I was lonely, desperate, and angry. At that moment, I truly understood what it meant to be a Saudi woman. It meant being confronted with every possible kind ofobstacle and discrimination. It meant being told that if you want to race with men, you’d have to do it with your hands and legs cut off. I started to wish I had been born somewhere—anywhere—else.
How odd it is that we judge a woman by her clothes and the place she eats lunch and the subjects she talks about with her colleagueson her coffee break, yet we don’t judge a man if he doesn’t grow his beard or if he works with women or speaks to them. Why do Saudi women allow subjugation to a man and adhere to men’s rules and conditions? Why did I?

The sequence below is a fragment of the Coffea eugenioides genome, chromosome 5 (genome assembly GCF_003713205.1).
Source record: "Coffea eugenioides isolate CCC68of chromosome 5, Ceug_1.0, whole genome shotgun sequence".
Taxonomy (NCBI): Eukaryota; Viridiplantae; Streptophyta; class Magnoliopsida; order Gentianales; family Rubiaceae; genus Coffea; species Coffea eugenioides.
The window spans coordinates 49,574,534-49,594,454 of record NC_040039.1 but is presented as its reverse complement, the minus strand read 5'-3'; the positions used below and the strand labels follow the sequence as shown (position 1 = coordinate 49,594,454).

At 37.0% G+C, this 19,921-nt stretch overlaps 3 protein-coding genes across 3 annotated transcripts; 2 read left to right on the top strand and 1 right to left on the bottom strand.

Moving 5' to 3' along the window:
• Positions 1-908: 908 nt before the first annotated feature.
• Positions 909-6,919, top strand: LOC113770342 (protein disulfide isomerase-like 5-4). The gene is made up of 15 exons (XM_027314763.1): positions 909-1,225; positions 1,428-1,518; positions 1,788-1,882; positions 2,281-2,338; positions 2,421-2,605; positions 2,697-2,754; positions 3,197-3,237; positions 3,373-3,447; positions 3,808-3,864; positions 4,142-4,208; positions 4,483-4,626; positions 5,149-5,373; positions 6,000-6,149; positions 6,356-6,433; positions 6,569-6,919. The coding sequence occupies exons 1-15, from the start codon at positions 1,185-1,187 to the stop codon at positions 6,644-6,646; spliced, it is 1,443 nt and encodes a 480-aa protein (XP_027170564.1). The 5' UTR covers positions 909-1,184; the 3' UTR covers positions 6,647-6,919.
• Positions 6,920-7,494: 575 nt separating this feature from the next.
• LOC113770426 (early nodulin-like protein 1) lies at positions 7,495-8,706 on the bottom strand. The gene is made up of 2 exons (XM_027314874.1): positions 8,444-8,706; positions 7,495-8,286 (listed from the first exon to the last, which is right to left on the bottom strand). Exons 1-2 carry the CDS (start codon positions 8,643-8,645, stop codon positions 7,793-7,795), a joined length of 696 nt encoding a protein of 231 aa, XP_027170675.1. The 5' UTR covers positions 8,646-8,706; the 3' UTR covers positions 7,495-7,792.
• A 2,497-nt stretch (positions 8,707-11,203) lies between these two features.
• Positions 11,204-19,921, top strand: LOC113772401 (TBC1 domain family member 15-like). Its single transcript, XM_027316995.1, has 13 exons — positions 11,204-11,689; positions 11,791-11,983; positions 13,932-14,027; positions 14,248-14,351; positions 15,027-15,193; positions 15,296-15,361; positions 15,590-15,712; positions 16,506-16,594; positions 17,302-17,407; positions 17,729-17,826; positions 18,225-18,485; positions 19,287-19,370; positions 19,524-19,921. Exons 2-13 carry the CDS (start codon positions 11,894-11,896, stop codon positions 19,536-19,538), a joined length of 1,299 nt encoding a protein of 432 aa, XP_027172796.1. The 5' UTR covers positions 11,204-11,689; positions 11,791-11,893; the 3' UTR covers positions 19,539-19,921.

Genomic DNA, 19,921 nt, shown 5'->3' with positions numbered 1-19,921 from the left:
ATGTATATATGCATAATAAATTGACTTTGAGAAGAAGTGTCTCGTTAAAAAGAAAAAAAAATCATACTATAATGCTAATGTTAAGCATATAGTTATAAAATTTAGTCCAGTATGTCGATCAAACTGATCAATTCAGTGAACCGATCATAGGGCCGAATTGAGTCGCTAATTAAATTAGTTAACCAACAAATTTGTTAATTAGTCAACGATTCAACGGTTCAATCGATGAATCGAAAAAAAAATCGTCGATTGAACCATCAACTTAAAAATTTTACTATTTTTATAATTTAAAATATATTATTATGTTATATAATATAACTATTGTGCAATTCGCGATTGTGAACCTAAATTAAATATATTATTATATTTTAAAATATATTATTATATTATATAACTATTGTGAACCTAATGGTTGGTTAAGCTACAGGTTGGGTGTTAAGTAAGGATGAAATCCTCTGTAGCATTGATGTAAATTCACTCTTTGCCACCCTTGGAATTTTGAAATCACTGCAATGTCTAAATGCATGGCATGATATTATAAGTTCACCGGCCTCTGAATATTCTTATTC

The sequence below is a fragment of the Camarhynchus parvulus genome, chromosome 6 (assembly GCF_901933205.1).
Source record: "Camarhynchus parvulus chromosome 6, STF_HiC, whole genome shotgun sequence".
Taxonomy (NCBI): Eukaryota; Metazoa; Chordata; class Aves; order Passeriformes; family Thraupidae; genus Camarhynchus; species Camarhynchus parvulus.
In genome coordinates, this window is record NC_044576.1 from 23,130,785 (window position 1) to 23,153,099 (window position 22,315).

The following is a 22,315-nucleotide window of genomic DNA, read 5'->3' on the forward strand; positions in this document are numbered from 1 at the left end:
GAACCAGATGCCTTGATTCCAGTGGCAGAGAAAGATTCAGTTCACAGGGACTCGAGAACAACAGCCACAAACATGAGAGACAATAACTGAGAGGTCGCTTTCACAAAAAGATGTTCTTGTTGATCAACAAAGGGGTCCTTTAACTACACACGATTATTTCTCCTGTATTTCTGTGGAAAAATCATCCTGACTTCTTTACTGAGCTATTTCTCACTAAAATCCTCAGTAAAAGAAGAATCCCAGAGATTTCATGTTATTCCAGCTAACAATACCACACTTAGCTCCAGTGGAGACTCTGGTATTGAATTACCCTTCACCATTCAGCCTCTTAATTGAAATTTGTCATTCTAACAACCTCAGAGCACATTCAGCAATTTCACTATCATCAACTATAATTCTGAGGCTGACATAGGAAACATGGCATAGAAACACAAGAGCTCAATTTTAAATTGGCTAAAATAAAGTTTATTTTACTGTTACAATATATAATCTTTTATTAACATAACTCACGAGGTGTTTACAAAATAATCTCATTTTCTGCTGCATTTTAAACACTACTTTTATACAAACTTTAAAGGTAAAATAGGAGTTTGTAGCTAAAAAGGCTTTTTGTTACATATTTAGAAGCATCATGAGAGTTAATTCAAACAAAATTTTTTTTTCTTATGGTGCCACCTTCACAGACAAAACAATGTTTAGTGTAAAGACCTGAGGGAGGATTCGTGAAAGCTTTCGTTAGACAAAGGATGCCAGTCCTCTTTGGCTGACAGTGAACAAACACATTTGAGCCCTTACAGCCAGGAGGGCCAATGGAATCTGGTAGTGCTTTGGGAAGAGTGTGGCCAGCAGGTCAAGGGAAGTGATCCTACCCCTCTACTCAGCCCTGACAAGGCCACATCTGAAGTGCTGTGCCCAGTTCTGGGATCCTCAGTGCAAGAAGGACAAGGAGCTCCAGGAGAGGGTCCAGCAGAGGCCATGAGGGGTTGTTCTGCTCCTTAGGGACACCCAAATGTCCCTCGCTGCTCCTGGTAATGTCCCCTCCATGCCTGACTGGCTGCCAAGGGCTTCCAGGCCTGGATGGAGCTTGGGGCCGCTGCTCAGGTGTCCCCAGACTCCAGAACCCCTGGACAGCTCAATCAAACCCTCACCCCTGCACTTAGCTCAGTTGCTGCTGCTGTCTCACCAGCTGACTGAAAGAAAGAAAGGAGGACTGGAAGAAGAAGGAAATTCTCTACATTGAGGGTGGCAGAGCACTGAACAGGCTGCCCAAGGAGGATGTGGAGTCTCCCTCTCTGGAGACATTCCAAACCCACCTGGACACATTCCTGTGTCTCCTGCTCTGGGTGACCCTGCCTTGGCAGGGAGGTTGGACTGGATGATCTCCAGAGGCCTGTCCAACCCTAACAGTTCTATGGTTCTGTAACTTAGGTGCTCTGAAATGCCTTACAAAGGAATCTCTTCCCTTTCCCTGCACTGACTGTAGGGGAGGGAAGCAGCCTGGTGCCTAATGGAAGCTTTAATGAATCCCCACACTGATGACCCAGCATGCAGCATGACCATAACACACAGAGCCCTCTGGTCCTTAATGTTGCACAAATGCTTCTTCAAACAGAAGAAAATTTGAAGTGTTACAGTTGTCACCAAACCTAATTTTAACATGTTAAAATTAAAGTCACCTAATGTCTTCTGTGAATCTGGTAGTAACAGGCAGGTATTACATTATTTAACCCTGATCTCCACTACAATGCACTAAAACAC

So you’re the infamous Manal al-Sharif,” he said, eyeing me from behind his desk. “Aren’t you ashamed of what you did?”“Is driving a car something shameful?” I answered back.
I got a text from my husband. “Manal, you are divorced,” it read. “Your papers are in the court of Khobar.” I was divorced in my absence, just as I had been married.
It is an amazing contradiction: a society that frowns on a woman going out without a man; that forces you to use separate entrances for universities, banks, restaurants, and mosques; that divides restaurants with partitions so that unrelated males and females cannot sit together; that same society expects you to get into a car with a man who is not your relative, with a man who is a complete stranger, by yourself and have him take you somewhere inside a locked car, alone.
She took my papers, the papers that had followed me from the Khobar police station to jail, and pointed at a place where I was supposed to sign. On the paper there was a line for charges. In the blank space, someone had written “driving while female.